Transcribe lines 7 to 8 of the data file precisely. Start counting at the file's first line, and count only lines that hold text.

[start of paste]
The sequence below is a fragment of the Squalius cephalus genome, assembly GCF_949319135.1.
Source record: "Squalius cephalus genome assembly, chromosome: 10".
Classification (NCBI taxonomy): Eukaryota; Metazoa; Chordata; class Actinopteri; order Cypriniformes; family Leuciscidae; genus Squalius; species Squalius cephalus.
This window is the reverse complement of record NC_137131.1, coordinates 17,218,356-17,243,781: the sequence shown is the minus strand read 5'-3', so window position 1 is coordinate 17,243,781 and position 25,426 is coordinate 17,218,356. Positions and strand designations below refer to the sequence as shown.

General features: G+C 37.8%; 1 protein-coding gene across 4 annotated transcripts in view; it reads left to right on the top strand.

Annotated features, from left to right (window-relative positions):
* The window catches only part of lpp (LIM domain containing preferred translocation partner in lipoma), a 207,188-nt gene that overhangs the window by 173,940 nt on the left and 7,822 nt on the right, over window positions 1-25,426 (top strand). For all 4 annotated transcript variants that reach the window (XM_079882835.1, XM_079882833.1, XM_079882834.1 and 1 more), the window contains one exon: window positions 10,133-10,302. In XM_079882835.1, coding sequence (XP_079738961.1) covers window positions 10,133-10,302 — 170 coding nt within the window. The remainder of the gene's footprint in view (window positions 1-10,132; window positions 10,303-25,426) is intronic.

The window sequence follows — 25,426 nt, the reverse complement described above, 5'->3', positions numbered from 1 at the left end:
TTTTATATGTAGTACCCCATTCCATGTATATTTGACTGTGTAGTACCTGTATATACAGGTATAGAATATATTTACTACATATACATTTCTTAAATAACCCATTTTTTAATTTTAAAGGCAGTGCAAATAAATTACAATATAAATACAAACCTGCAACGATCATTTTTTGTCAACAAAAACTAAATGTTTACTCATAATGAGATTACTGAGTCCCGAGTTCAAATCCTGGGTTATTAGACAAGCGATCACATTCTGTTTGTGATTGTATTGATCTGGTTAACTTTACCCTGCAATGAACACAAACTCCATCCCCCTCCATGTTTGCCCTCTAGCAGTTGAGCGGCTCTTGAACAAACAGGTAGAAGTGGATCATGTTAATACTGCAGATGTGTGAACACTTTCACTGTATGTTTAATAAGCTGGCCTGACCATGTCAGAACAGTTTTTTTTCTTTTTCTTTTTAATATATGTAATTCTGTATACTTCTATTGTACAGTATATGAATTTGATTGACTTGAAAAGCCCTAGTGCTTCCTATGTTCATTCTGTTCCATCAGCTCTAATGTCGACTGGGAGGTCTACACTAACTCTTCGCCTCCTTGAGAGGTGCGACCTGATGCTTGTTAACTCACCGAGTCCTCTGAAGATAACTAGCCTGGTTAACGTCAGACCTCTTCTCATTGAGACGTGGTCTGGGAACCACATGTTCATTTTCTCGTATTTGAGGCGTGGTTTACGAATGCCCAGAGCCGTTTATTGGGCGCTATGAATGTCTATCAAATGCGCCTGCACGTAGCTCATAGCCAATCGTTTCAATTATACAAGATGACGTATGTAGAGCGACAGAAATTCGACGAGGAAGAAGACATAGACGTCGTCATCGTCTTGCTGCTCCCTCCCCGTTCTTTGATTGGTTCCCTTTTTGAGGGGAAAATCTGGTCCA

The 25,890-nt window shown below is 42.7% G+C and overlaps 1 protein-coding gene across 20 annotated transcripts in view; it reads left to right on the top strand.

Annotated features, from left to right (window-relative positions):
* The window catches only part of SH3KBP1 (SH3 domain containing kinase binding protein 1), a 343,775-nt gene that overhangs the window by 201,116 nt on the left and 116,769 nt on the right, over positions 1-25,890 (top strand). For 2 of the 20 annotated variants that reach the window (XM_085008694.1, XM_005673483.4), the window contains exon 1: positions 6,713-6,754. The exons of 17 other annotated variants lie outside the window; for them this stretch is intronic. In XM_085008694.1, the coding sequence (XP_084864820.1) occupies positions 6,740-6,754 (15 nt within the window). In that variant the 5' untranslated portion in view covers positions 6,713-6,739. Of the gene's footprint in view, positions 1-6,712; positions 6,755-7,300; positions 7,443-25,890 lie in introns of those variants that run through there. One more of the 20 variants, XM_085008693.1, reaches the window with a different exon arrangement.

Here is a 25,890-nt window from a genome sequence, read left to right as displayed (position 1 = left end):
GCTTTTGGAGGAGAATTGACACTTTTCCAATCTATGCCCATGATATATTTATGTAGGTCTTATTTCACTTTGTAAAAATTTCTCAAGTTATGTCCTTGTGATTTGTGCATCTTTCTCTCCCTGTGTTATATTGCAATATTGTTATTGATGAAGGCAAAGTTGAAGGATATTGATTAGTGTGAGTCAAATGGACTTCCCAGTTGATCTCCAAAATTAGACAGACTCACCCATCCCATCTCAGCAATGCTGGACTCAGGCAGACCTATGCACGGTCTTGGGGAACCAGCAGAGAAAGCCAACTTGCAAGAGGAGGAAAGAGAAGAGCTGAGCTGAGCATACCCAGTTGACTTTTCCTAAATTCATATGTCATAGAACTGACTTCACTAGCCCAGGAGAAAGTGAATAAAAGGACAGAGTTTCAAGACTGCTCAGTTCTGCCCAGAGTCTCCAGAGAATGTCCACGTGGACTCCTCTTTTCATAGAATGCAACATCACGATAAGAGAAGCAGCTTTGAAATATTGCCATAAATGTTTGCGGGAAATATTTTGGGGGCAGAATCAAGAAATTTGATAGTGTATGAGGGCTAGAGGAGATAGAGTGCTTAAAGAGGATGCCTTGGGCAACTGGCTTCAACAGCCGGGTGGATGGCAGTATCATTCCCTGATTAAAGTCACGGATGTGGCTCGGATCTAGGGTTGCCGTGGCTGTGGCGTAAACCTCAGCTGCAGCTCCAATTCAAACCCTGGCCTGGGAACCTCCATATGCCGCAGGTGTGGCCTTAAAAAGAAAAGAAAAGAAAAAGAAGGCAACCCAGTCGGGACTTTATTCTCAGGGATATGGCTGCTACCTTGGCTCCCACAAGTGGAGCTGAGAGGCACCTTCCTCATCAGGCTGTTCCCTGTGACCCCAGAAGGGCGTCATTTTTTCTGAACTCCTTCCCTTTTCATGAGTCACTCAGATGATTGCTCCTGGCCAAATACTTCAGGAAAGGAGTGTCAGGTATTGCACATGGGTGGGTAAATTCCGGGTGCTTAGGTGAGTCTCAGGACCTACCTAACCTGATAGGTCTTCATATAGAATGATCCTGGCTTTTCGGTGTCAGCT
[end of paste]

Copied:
* The window catches only part of lpp (LIM domain containing preferred translocation partner in lipoma), a 207,188-nt gene that overhangs the window by 173,940 nt on the left and 7,822 nt on the right, over window positions 1-25,426 (top strand). For all 4 annotated transcript variants that reach the window (XM_079882835.1, XM_079882833.1, XM_079882834.1 and 1 more), the window contains one exon: window positions 10,133-10,302. In XM_079882835.1, coding sequence (XP_079738961.1) covers window positions 10,133-10,302 — 170 coding nt within the window. The remainder of the gene's footprint in view (window positions 1-10,132; window positions 10,303-25,426) is intronic.

The window sequence follows — 25,426 nt, the reverse complement described above, 5'->3', positions numbered from 1 at the left end: